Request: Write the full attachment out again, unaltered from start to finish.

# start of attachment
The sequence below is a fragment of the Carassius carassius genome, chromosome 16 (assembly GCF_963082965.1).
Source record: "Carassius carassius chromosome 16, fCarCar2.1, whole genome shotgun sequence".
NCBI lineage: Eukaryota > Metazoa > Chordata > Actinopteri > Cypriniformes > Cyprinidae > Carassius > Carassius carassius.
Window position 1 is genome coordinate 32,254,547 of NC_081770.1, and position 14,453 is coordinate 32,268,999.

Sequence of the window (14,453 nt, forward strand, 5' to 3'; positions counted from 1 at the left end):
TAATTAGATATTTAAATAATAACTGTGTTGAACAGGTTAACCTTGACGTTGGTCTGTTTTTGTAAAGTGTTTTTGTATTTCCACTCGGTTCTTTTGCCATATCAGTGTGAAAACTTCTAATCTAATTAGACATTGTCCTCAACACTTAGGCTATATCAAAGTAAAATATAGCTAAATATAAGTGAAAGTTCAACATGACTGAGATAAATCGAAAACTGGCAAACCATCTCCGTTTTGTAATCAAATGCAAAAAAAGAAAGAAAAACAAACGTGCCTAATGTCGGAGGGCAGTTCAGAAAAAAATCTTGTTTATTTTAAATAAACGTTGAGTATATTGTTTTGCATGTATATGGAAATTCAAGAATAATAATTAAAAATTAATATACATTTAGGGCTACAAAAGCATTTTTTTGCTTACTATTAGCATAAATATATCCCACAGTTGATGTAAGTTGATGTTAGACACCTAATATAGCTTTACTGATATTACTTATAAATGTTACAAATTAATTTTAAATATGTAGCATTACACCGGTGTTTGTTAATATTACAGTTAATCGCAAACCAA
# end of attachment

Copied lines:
The sequence below is a fragment of the Carassius carassius genome, chromosome 16 (assembly GCF_963082965.1).
Source record: "Carassius carassius chromosome 16, fCarCar2.1, whole genome shotgun sequence".
NCBI lineage: Eukaryota > Metazoa > Chordata > Actinopteri > Cypriniformes > Cyprinidae > Carassius > Carassius carassius.
Window position 1 is genome coordinate 32,254,547 of NC_081770.1, and position 14,453 is coordinate 32,268,999.

Sequence of the window (14,453 nt, forward strand, 5' to 3'; positions counted from 1 at the left end):
TAATTAGATATTTAAATAATAACTGTGTTGAACAGGTTAACCTTGACGTTGGTCTGTTTTTGTAAAGTGTTTTTGTATTTCCACTCGGTTCTTTTGCCATATCAGTGTGAAAACTTCTAATCTAATTAGACATTGTCCTCAACACTTAGGCTATATCAAAGTAAAATATAGCTAAATATAAGTGAAAGTTCAACATGACTGAGATAAATCGAAAACTGGCAAACCATCTCCGTTTTGTAATCAAATGCAAAAAAAGAAAGAAAAACAAACGTGCCTAATGTCGGAGGGCAGTTCAGAAAAAAATCTTGTTTATTTTAAATAAACGTTGAGTATATTGTTTTGCATGTATATGGAAATTCAAGAATAATAATTAAAAATTAATATACATTTAGGGCTACAAAAGCATTTTTTTGCTTACTATTAGCATAAATATATCCCACAGTTGATGTAAGTTGATGTTAGACACCTAATATAGCTTTACTGATATTACTTATAAATGTTACAAATTAATTTTAAATATGTAGCATTACACCGGTGTTTGTTAATATTACAGTTAATCGCAAACCAA